We all need to say thanks to California.  First, and foremost, that state’s political leadership took the needs of the planet into consideration.  They placed science and the consumers up ahead of politics and a narcissistic person sitting in the White House.

And then to add frosting to the cake they showed Donald Trump, on a signature issue of his administration, to be impotent.

And so it goes.

Partisan Rhetoric Vs. Lies: Paul Ryan’s Nose Is Growing

Readers to my blog know I love political conventions.  Give me a good partisan speech, even when coming from the other side of the aisle,  and I will get a cup of tea and have a grand time.  But there is one thing I really do not want to hear in such a speech, and that is a bold out-right lie.

Bark away on philosophy and missing campaign promises, and I will listen and watch.  But just do not lie to me.

I have much enjoyed the Wisconsin flavor that has come from the GOP convention over the past days.  Media attention to our state and politicians has been interesting to follow.

Then came Paul Ryan’s address to the convention Wednesday night.  There were many issues that struck me as plain political over-reach in his speech, such as when he spoke about the president walking away from the Simpson-Bowles commission, the much talked about deficit-cutting recommendations (which I supported).

I had to smile since Ryan, who served on the commission, voted against the recommendations but still chided the president.  That is the type of partisan spin I expect from a convention speech, and frankly can accept as part of the game of politics.

But what I can not abide is a bold-faced lie.

In his address Ryan told the nation that President Obama failed to keep the Janesville GM plant open.  The truth is the plant was closed in 2008 when President Bush was in office.  There was never any promise from candidate Obama in 2008 to keep the Janesville plant open. Rather Obama spoke often about the need to have plants such as the one in Janesville be viable along with the need for a clean energy economy.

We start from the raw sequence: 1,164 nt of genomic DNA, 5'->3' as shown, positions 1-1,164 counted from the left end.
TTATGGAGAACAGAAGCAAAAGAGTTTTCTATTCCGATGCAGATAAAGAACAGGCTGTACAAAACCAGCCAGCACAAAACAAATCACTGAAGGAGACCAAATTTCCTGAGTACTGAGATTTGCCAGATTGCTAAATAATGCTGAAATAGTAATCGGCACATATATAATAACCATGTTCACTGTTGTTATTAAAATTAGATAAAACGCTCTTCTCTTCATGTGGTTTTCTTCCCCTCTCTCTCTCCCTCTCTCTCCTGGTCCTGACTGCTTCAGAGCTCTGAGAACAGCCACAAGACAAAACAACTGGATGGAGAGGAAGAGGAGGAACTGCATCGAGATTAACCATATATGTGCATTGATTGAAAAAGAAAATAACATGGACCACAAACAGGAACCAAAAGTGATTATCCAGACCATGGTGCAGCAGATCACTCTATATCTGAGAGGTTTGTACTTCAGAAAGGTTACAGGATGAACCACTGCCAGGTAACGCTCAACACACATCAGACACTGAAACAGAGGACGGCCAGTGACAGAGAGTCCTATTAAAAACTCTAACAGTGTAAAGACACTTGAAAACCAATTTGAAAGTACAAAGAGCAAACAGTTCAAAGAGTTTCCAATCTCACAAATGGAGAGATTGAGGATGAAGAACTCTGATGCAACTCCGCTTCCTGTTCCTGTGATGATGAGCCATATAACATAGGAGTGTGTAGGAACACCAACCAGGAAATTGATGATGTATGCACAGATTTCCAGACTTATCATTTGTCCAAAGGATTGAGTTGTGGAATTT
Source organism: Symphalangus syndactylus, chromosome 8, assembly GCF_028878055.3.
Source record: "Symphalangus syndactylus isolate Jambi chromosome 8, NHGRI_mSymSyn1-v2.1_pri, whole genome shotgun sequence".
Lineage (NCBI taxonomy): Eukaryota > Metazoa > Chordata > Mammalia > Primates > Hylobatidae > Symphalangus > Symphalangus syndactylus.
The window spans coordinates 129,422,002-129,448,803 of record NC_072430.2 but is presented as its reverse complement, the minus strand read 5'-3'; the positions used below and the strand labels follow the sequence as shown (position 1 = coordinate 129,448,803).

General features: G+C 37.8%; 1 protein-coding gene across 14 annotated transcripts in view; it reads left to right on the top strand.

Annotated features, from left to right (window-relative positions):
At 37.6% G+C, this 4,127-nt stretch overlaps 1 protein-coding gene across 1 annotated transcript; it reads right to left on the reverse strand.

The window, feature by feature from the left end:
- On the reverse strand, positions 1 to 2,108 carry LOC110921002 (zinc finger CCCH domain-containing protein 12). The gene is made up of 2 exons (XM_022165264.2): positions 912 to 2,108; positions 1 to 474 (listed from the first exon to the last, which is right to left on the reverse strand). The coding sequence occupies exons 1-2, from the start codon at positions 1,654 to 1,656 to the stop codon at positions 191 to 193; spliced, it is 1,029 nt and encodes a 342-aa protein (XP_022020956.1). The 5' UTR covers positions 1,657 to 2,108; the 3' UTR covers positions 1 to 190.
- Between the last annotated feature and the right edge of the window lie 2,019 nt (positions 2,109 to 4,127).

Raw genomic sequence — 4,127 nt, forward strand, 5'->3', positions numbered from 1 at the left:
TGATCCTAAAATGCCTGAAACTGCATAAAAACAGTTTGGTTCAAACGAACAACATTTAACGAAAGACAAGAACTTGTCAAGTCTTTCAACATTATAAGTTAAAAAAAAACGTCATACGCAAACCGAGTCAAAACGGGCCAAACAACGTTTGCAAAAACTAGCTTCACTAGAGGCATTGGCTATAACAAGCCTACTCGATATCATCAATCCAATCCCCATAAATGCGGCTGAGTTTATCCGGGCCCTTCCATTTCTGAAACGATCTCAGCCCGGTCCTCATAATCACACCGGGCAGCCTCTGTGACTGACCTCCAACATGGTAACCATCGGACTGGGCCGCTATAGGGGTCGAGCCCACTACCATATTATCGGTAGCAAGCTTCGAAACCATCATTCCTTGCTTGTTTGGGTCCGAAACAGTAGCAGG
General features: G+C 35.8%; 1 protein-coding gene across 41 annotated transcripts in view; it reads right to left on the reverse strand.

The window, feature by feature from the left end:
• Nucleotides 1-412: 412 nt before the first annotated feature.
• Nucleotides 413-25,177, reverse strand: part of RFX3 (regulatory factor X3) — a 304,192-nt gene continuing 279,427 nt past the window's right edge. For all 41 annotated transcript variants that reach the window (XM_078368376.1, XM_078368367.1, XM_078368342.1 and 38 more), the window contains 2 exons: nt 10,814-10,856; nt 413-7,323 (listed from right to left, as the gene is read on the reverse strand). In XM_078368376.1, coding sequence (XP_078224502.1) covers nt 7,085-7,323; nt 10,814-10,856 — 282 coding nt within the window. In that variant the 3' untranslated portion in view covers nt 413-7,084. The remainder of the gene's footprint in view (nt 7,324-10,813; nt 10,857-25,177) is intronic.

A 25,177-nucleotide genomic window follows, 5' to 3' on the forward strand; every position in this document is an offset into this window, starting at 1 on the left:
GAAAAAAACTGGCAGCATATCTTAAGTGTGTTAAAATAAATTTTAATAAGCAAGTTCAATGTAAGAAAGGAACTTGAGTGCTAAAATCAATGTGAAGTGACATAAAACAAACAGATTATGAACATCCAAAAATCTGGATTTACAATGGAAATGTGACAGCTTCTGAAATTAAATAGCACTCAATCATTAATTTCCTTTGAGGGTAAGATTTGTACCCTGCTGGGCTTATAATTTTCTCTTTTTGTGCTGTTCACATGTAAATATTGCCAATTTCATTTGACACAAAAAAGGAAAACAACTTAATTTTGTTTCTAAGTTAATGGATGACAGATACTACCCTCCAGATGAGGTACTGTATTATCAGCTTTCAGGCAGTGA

To pretend, as Ryan does over and over, that somehow President Obama failed the people of Janesville on this matter is just a most indecent way to conduct a campaign.

I fully understand that this election is a tough one as the candidates struggle for every vote in what promises to be an extremely close outcome.  But if there is to be any credibility once governing begins in January, should it not start in the fashion the campaign is conducted in August?

Volkswagen World’s Biggest Carmaker

In October 2010 I wrote the following.

….when it comes to automobiles I love German engineering and the styling of Volkswagens. In the past decade I have owned only VW’s, and swear I am never driving domestic again. There just is no comparison with comfort, under the hood precision, lack of problems once purchased, or price for the whole package.

I commented that…

With news that VW has a business plan in place to take over as the world’s largest auto maker comes a concern from guys like me who like to be just a little unique in everything, including the cars we own.

“A lot of people worry that we are going to start making VWs for the masses,” says Mark Barnes, VW’s U.S. chief operating officer. “I like to say we’re going to bring the masses to VW.”

Time will tell.

Now comes news that VW is indeed conquering the world.  My concern however still lingers—is VW making cars that look like all the other vehicles on the road?  The new Beetle, for instance, is not anything more than an ordinary looking sedan-type car.  The new model lost all the charm of the iconic Beetle that many loved around the globe.